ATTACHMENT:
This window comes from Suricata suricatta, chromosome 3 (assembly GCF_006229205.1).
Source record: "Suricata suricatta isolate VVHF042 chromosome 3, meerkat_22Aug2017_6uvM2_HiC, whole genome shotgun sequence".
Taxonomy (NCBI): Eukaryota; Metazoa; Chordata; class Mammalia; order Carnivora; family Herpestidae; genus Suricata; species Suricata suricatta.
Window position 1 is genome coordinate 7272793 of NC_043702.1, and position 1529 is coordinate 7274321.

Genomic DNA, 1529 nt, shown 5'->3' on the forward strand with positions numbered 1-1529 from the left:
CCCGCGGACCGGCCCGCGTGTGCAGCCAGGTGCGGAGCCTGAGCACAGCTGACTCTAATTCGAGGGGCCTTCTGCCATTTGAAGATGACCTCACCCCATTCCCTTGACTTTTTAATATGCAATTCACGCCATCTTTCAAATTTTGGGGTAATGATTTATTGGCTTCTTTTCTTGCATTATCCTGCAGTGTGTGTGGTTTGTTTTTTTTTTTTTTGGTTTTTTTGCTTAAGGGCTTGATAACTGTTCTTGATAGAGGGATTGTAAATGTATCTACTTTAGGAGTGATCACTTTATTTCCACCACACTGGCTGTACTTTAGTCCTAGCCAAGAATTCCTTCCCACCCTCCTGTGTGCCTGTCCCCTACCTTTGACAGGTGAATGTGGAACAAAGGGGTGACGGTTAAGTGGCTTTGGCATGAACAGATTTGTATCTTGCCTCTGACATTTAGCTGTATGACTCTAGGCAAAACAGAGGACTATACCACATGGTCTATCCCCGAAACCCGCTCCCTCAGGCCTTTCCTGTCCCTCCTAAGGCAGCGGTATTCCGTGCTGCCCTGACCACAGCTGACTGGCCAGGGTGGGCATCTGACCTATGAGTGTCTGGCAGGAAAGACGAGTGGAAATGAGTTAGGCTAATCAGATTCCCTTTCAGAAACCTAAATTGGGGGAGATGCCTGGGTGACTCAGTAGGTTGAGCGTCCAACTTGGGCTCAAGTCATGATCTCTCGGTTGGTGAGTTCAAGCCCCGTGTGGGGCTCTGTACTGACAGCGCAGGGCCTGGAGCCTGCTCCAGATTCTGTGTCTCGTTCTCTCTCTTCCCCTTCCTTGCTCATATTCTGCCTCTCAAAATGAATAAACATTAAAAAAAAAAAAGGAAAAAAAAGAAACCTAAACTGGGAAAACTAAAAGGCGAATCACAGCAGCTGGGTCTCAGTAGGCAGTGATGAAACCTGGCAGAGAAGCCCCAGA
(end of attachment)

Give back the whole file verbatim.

This window comes from Suricata suricatta, chromosome 3 (assembly GCF_006229205.1).
Source record: "Suricata suricatta isolate VVHF042 chromosome 3, meerkat_22Aug2017_6uvM2_HiC, whole genome shotgun sequence".
Taxonomy (NCBI): Eukaryota; Metazoa; Chordata; class Mammalia; order Carnivora; family Herpestidae; genus Suricata; species Suricata suricatta.
Window position 1 is genome coordinate 7272793 of NC_043702.1, and position 1529 is coordinate 7274321.

Genomic DNA, 1529 nt, shown 5'->3' on the forward strand with positions numbered 1-1529 from the left:
CCCGCGGACCGGCCCGCGTGTGCAGCCAGGTGCGGAGCCTGAGCACAGCTGACTCTAATTCGAGGGGCCTTCTGCCATTTGAAGATGACCTCACCCCATTCCCTTGACTTTTTAATATGCAATTCACGCCATCTTTCAAATTTTGGGGTAATGATTTATTGGCTTCTTTTCTTGCATTATCCTGCAGTGTGTGTGGTTTGTTTTTTTTTTTTTTGGTTTTTTTGCTTAAGGGCTTGATAACTGTTCTTGATAGAGGGATTGTAAATGTATCTACTTTAGGAGTGATCACTTTATTTCCACCACACTGGCTGTACTTTAGTCCTAGCCAAGAATTCCTTCCCACCCTCCTGTGTGCCTGTCCCCTACCTTTGACAGGTGAATGTGGAACAAAGGGGTGACGGTTAAGTGGCTTTGGCATGAACAGATTTGTATCTTGCCTCTGACATTTAGCTGTATGACTCTAGGCAAAACAGAGGACTATACCACATGGTCTATCCCCGAAACCCGCTCCCTCAGGCCTTTCCTGTCCCTCCTAAGGCAGCGGTATTCCGTGCTGCCCTGACCACAGCTGACTGGCCAGGGTGGGCATCTGACCTATGAGTGTCTGGCAGGAAAGACGAGTGGAAATGAGTTAGGCTAATCAGATTCCCTTTCAGAAACCTAAATTGGGGGAGATGCCTGGGTGACTCAGTAGGTTGAGCGTCCAACTTGGGCTCAAGTCATGATCTCTCGGTTGGTGAGTTCAAGCCCCGTGTGGGGCTCTGTACTGACAGCGCAGGGCCTGGAGCCTGCTCCAGATTCTGTGTCTCGTTCTCTCTCTTCCCCTTCCTTGCTCATATTCTGCCTCTCAAAATGAATAAACATTAAAAAAAAAAAAGGAAAAAAAAGAAACCTAAACTGGGAAAACTAAAAGGCGAATCACAGCAGCTGGGTCTCAGTAGGCAGTGATGAAACCTGGCAGAGAAGCCCCAGA